Your radio spots should be underway – remember to tune in to listen for your spot is at peak times and request a spot log to verify this.

Continue checking ticket outlets
This should be done weekly until the week before the show, when it should be checked daily.  Report ticket counts to artist management.

Continue updating social media

3 Weeks Out

Follow up with local churches
Do a second telemarketing campaign with volunteers to remind churches about the event, especially those who were willing to announce the event in their bulletins.  Supply flyers to those willing to pass them out and be sure everyone has a poster that is willing to post one.

Continue checking ticket outlets
Ticket sales should start to pick up 2-3 weeks out from the event as your radio ads continue and momentum picks up from your promotional efforts thus far.  Make sure no outlet runs out of tickets and report ticket counts back to management.

Continue updating social media
Consider running contests for tickets or merchandise.

Send a press release to local newspapers

2 Weeks Out

Continue checking ticket outlets and report ticket count to management

Continue updating social media

Confirm details with the road manager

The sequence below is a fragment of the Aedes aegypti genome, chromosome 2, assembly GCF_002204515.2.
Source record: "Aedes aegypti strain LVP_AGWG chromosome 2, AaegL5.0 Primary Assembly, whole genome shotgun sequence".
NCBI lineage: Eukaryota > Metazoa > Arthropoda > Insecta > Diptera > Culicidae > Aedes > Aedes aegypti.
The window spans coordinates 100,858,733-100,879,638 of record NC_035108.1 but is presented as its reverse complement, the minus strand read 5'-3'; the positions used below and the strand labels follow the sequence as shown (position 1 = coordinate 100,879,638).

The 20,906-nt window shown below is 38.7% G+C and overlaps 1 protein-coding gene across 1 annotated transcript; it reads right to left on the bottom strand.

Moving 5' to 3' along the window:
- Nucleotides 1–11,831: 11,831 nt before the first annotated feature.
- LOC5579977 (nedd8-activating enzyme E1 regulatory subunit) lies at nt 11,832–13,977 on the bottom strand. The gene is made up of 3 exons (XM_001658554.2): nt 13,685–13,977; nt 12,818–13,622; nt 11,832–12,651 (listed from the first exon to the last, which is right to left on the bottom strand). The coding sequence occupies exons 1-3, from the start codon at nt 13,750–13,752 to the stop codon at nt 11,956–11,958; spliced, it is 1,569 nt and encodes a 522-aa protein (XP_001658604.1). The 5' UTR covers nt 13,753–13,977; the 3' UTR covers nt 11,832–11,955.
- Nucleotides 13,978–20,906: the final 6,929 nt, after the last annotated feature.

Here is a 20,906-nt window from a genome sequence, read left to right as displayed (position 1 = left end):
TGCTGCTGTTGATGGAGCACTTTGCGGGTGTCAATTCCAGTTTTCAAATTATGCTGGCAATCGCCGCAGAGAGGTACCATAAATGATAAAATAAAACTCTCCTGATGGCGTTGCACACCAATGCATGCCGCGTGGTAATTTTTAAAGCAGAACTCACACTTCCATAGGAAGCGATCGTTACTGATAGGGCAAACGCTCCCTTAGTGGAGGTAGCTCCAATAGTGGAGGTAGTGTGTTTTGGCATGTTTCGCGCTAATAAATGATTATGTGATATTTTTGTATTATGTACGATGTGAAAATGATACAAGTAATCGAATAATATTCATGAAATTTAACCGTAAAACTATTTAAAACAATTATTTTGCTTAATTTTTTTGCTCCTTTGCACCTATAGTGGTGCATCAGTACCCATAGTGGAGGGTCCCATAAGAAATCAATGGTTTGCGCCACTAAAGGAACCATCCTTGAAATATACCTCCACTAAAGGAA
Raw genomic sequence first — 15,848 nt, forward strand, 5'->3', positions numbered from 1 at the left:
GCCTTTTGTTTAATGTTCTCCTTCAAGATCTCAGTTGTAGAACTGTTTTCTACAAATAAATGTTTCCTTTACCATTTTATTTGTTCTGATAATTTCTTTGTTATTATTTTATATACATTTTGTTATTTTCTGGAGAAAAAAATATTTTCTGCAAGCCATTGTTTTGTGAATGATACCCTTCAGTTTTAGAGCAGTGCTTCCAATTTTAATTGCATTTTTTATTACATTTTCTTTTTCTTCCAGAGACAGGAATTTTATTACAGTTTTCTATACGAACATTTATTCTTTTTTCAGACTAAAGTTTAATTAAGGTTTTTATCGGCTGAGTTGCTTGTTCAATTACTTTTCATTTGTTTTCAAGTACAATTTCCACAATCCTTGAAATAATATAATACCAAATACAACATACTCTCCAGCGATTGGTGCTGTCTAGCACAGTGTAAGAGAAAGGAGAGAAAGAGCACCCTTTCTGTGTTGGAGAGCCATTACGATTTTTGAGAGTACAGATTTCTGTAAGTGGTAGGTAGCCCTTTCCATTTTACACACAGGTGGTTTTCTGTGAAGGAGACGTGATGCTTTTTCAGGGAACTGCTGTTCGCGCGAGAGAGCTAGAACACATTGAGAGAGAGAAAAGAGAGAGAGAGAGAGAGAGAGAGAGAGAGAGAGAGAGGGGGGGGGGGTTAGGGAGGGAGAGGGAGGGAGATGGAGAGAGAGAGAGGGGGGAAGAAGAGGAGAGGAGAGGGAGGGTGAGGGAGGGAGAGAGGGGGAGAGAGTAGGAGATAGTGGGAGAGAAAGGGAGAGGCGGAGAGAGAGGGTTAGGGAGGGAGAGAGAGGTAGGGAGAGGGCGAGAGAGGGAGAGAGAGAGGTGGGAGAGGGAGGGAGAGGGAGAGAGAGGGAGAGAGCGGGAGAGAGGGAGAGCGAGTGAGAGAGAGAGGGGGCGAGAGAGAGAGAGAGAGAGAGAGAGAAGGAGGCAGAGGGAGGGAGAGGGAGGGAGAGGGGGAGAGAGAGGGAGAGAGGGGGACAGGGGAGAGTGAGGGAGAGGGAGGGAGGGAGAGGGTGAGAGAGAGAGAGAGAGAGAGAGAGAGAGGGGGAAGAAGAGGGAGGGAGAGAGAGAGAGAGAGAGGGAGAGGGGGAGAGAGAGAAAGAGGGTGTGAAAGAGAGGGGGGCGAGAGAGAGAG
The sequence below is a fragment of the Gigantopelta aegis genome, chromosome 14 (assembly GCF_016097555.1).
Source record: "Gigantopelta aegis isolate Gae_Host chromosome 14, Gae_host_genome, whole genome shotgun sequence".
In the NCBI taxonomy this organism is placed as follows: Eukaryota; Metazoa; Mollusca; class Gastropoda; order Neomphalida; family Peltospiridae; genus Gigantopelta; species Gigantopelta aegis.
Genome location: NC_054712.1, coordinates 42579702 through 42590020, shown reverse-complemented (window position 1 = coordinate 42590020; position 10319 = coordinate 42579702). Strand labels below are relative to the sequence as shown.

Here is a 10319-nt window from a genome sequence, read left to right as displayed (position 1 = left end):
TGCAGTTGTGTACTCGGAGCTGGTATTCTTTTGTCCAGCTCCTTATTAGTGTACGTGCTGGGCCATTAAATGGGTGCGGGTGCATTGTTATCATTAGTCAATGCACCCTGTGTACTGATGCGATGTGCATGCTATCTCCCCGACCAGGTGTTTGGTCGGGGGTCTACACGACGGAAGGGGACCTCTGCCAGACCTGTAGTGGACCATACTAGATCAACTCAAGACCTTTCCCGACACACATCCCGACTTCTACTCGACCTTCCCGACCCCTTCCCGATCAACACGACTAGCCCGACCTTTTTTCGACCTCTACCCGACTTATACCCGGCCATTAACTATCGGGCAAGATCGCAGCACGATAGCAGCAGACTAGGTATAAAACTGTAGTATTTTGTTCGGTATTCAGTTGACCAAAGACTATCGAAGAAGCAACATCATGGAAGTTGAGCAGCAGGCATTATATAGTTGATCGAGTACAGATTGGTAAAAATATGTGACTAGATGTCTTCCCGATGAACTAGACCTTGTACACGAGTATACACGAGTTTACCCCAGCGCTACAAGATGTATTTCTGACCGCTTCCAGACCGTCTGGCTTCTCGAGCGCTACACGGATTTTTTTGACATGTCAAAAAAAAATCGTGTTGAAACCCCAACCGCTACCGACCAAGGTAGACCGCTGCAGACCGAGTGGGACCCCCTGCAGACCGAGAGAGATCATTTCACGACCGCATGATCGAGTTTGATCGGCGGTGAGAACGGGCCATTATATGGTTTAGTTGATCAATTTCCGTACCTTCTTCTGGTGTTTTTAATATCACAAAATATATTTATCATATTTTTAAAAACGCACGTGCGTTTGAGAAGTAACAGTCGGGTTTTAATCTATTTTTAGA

This is referred to within the industry as “advancing the date” – now is the time to confirm arrival times and load-in with the artist’s road manager.

Week of Event

Confirm your production (if applicable)

Confirm catering and hotel room details
If you’re providing hotel rooms, find out from the road manager the name under which the rooms should be reserved and make sure the rooms are prepaid (unless a “buyout” is being utilized at your date – the road manager will be able to clarify this).

Confirm all volunteers/staffing for the event

Re-read the rider to make sure you are ready for the event from all angles

Check ticket counts daily
Check ticket counts daily and pick up all money along with any unsold tickets from all ticket outlets the day before the show.

Day of Show

Arrive early at the venue and confirm that everything is ready for the artist’s arrival. Ensure dressing rooms and catering rooms are ready and that the stage is clear for load-in. Ensure that enough tables are available and ready for merchandise areas (see the rider for specific requirements).

Meet with the road manager for a walkthrough to cover all details of load-in, load-out, the show, etc.

Organize (or have someone to organize) all volunteers as they arrive.

Be available at all times during the night and adhere to the rider and have a successful event!

If your event includes backend percentages, have your expense sheet ready with receipts so you can settle the show. Have accurate ticket count and all money accounted for.

Pay the artist road manager their balance and settle the show.

 After Event

The appropriate number of volunteers should be available and ready for load-out.  This is just as important as load-in!

 Day(s) Following Event

Thank everyone who helped with the event and volunteered his or her time.  Send thank you notes to churches that were willing to promote the event to their congregations – this was likely an invaluable asset to your promotional efforts.

Go to all locations where you hung posters and remove them – be sure to thank the owners.